Saturday, 25 April 2009

The Todd Has Got Some Serious Issues

...especially after news of Wait A While’s positive test for procaine were confirmed. And you gotta love the title of that DRF article, someone's got his priorities straight.

As the Green but Game blog has pointed out, the most stirring part is that Wait A While’s disqualification was issued on April 23, almost exactly half a year after the race in question, last year’s Breeders Cup F&M Turf in which WAW finished third. To be fair the violation didn’t screw horseplayers that badly, given that The Todd’s penchant for his drugs cabinet is a factor every good handicapper works into his routine anyway.

But boy will Equidaily and others have a field day with this one. If we bloggers are hurting racing by actually covering incidents even if they happen in the brief timeframe during which there is some mainstream coverage, what secret PETA activists must there be in the Hollywood Park stewards office to wait until now with such a story.

Neil Papiano, paid liar attorney for trainer Todd Pletcher and owner Arindel Farms will advise them to appeal the ruling. Advice, btw, is also the name of one of the The Todd’s starters in the Derby next weekend. No remorse there then, I guess.

Papiano’s main argument is that the sample was driven, not flown, to a lab at UC Davis, opening the door to all kinds of conspiracy theories for our less enlightened brethren. "You don't hand it to somebody in a car. We don't know what happened in the car”, Papiano says. Apparently he thinks that car drivers could easily alter the sample, while it’s physically impossible for anyone to do so in a helicopter. Hollywood stewards dismissed this argument as baseless. I'm not sure how it’s handled in American racing, but in every other sport tests are sealed, which makes it quite obvious if they were subsequently opened or not.

Procaine, a local anesthetic, has been tested in the blood of horses up to three weeks after its injection. Many vets will use alternative treatments for that reason, and the CHRB offers free pre-race testing for the substance. Pletcher, who has several medications violations and one two-month suspension to his record, obviously still doesn't think he should check.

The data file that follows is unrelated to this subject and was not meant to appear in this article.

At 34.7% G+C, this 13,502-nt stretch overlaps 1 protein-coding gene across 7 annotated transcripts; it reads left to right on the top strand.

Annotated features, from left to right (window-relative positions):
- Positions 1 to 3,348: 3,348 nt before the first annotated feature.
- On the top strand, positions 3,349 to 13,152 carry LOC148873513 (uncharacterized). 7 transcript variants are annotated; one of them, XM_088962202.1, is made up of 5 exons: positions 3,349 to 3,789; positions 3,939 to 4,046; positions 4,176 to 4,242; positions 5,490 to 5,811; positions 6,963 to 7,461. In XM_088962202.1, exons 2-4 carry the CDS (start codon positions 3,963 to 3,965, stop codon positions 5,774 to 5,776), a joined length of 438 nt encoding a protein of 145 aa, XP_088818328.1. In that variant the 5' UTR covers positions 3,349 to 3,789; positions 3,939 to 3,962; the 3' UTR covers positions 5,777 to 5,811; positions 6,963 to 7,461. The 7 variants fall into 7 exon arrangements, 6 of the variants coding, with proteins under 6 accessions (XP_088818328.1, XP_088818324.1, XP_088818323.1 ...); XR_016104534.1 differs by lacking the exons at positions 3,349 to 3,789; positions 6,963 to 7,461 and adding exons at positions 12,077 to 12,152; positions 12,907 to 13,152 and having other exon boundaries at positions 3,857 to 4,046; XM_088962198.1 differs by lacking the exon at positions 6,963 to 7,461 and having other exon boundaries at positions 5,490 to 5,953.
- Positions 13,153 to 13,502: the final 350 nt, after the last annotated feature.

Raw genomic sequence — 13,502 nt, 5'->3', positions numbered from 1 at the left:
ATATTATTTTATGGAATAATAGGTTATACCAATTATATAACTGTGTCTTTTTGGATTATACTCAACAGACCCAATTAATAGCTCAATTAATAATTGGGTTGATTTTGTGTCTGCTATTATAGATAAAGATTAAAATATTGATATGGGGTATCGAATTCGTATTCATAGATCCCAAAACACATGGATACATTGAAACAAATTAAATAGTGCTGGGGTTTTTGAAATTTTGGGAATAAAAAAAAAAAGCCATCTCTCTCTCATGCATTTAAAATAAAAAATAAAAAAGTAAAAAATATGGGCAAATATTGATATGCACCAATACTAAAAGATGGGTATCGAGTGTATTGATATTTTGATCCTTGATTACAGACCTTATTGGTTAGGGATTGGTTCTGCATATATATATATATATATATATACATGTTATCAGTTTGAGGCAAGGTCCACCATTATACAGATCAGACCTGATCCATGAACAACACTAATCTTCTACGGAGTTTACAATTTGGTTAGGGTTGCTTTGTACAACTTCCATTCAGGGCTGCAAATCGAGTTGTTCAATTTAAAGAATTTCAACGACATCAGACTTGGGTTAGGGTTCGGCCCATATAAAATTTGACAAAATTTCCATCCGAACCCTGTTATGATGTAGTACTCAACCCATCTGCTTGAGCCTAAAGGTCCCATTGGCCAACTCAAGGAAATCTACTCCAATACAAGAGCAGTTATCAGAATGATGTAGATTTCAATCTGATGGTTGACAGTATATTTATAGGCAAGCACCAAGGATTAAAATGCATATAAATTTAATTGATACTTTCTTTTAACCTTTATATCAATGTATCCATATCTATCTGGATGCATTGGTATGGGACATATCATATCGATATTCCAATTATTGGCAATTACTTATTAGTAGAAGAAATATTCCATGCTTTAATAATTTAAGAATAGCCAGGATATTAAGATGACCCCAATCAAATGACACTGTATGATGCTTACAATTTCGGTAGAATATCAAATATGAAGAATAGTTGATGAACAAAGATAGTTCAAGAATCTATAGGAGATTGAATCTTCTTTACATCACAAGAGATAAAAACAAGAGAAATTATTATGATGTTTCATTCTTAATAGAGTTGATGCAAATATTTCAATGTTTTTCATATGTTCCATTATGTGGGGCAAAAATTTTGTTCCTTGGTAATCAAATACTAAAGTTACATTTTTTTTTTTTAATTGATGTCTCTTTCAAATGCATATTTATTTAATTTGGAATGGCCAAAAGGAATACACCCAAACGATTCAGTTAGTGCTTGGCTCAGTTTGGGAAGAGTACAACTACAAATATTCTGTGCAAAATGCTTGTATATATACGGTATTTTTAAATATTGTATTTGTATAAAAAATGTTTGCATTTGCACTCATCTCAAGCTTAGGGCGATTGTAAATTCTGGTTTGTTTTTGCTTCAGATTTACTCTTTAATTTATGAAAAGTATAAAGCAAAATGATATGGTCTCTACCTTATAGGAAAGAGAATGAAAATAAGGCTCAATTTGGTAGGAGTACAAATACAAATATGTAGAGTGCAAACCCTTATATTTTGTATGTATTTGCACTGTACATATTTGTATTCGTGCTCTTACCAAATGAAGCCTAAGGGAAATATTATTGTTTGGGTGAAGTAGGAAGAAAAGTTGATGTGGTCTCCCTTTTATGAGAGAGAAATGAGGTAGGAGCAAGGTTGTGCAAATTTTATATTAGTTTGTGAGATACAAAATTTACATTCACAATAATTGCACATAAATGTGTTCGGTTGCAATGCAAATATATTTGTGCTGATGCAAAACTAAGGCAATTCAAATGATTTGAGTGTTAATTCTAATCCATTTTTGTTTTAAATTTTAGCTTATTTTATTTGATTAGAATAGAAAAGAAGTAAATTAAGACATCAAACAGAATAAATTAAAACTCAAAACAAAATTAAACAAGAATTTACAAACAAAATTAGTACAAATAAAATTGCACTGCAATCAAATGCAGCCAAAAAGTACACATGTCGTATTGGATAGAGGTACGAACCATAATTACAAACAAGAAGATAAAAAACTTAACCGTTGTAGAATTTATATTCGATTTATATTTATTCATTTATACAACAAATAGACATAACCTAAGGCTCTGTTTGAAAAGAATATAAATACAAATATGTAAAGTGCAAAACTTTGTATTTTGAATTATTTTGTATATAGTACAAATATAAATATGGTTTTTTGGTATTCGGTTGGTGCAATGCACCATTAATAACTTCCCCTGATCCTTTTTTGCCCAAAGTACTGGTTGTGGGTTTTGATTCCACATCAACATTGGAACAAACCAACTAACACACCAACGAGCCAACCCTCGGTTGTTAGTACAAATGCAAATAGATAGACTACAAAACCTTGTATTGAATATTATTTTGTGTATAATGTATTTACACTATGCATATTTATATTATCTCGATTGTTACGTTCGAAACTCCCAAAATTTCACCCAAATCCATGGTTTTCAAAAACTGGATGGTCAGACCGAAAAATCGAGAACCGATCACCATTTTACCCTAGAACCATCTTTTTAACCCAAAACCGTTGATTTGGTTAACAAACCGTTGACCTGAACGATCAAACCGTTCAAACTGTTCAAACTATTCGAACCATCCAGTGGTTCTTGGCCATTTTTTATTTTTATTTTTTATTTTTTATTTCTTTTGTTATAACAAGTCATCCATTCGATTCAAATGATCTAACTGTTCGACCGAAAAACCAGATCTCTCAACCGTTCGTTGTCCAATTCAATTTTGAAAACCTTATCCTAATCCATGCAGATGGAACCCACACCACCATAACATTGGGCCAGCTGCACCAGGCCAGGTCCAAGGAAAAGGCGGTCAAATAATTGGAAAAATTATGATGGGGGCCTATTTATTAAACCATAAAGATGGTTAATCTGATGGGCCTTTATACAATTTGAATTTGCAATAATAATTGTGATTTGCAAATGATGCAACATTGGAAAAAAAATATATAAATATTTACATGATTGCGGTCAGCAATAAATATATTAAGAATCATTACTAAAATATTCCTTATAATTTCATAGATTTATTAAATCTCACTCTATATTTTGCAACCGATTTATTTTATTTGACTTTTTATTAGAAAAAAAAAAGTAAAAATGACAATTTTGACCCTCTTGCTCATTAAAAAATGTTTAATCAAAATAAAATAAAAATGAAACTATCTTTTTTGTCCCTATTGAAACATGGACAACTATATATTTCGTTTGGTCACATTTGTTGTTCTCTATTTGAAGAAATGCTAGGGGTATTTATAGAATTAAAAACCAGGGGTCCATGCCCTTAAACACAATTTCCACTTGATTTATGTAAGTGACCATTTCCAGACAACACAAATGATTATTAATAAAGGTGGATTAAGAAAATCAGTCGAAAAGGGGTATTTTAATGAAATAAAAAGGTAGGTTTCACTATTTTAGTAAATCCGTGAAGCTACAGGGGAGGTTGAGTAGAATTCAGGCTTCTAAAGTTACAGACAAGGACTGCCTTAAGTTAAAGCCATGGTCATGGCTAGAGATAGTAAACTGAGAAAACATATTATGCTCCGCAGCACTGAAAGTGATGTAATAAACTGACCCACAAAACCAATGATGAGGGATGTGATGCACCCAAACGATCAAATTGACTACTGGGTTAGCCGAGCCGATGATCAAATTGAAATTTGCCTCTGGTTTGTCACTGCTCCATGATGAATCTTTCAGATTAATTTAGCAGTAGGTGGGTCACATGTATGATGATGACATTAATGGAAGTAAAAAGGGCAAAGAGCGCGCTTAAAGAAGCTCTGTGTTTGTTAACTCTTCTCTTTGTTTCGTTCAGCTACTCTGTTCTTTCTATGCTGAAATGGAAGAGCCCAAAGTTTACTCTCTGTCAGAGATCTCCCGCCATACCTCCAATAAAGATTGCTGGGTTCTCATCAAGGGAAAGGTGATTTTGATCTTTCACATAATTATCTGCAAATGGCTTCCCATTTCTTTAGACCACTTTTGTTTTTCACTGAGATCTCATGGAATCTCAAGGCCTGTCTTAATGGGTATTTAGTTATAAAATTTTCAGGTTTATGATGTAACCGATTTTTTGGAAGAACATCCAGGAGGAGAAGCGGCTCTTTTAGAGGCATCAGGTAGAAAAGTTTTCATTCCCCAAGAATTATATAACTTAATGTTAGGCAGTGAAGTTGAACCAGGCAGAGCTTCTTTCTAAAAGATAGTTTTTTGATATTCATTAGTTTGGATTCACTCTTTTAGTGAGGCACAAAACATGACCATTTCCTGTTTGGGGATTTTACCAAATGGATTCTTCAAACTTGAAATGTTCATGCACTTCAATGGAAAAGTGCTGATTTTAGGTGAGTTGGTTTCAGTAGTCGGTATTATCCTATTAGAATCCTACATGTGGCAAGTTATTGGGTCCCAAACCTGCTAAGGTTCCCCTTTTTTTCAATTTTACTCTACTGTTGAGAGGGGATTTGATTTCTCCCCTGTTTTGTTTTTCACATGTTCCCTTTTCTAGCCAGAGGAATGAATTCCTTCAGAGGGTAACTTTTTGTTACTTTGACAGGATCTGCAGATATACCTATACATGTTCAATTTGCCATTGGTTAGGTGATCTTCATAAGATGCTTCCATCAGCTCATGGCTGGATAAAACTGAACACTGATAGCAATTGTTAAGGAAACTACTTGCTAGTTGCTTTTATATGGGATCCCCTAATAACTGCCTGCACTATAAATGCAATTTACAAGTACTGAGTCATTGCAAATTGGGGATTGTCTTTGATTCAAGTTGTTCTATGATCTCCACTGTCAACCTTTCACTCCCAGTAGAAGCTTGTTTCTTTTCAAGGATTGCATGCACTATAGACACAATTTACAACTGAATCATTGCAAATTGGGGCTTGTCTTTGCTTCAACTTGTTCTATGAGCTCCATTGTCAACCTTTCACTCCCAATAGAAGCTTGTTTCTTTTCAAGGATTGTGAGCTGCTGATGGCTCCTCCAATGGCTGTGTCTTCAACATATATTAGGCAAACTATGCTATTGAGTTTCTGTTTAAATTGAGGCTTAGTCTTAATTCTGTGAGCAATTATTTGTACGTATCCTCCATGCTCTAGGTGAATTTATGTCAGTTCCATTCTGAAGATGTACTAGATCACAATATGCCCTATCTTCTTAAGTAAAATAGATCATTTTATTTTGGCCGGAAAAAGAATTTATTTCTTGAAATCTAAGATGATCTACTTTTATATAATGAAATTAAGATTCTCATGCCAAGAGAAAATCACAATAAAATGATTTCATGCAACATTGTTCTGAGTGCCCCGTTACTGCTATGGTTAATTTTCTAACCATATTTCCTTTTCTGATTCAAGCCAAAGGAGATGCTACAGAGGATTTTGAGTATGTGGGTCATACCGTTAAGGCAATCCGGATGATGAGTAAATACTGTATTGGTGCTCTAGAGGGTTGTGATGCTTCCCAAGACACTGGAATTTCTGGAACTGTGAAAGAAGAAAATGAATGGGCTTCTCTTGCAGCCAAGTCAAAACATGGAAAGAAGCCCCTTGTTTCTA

1. To make sure nobody accuses me of hiding my dirt: Yes, I did change the stance of the initial version of this post by striking one sentence and adding the last paragraph after reassessments forced me too realize I had overreacted, and that an "honest mistake" is indeed realistic.

    I don't mean to let The Toddster off the hook, tough. A longtime horseman with prior massive violations has no excuse to be so sloppy on such matters, and his attorney's reaction is plain unacceptable. The least you should do if it was a mistake is stand up and excuse to the fans.

    And by that logic: Sorry for the overreaction, Mr Pletcher.

  2. I'm not sure that reading someone else's story and commenting on it qualifies as "covering" a story. I've always thought of "covering" as talking to the people involved and doing independent investigating. I wonder whether bloggers' attitudes would be any different if they were talking face to face with the people about whom they're writing?

  3. I wouldn't call it covering, I'd call it commenting. I'm not sure why you would assume anything else. And I make it a point not to write anything I wouldn't tell to a person's face.